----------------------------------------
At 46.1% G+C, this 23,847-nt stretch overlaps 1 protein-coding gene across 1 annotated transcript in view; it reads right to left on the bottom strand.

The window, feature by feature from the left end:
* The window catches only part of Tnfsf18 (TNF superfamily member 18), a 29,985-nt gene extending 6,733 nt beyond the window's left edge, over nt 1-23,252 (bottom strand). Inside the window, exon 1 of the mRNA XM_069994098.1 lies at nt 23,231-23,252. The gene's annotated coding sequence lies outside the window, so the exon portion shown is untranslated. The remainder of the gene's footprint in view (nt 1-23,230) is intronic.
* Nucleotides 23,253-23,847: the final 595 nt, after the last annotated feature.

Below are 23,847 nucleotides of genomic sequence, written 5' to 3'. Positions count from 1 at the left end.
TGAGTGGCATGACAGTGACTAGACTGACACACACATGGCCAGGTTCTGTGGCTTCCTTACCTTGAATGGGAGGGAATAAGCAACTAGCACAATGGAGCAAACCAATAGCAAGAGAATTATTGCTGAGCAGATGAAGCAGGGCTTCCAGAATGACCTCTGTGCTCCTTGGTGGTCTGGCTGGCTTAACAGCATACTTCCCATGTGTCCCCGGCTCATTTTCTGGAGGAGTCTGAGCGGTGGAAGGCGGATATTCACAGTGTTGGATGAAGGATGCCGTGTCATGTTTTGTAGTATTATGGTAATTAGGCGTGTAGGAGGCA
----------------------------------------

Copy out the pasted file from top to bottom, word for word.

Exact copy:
At 46.1% G+C, this 23,847-nt stretch overlaps 1 protein-coding gene across 1 annotated transcript in view; it reads right to left on the bottom strand.

The window, feature by feature from the left end:
* The window catches only part of Tnfsf18 (TNF superfamily member 18), a 29,985-nt gene extending 6,733 nt beyond the window's left edge, over nt 1-23,252 (bottom strand). Inside the window, exon 1 of the mRNA XM_069994098.1 lies at nt 23,231-23,252. The gene's annotated coding sequence lies outside the window, so the exon portion shown is untranslated. The remainder of the gene's footprint in view (nt 1-23,230) is intronic.
* Nucleotides 23,253-23,847: the final 595 nt, after the last annotated feature.

Below are 23,847 nucleotides of genomic sequence, written 5' to 3'. Positions count from 1 at the left end.
TGAGTGGCATGACAGTGACTAGACTGACACACACATGGCCAGGTTCTGTGGCTTCCTTACCTTGAATGGGAGGGAATAAGCAACTAGCACAATGGAGCAAACCAATAGCAAGAGAATTATTGCTGAGCAGATGAAGCAGGGCTTCCAGAATGACCTCTGTGCTCCTTGGTGGTCTGGCTGGCTTAACAGCATACTTCCCATGTGTCCCCGGCTCATTTTCTGGAGGAGTCTGAGCGGTGGAAGGCGGATATTCACAGTGTTGGATGAAGGATGCCGTGTCATGTTTTGTAGTATTATGGTAATTAGGCGTGTAGGAGGCA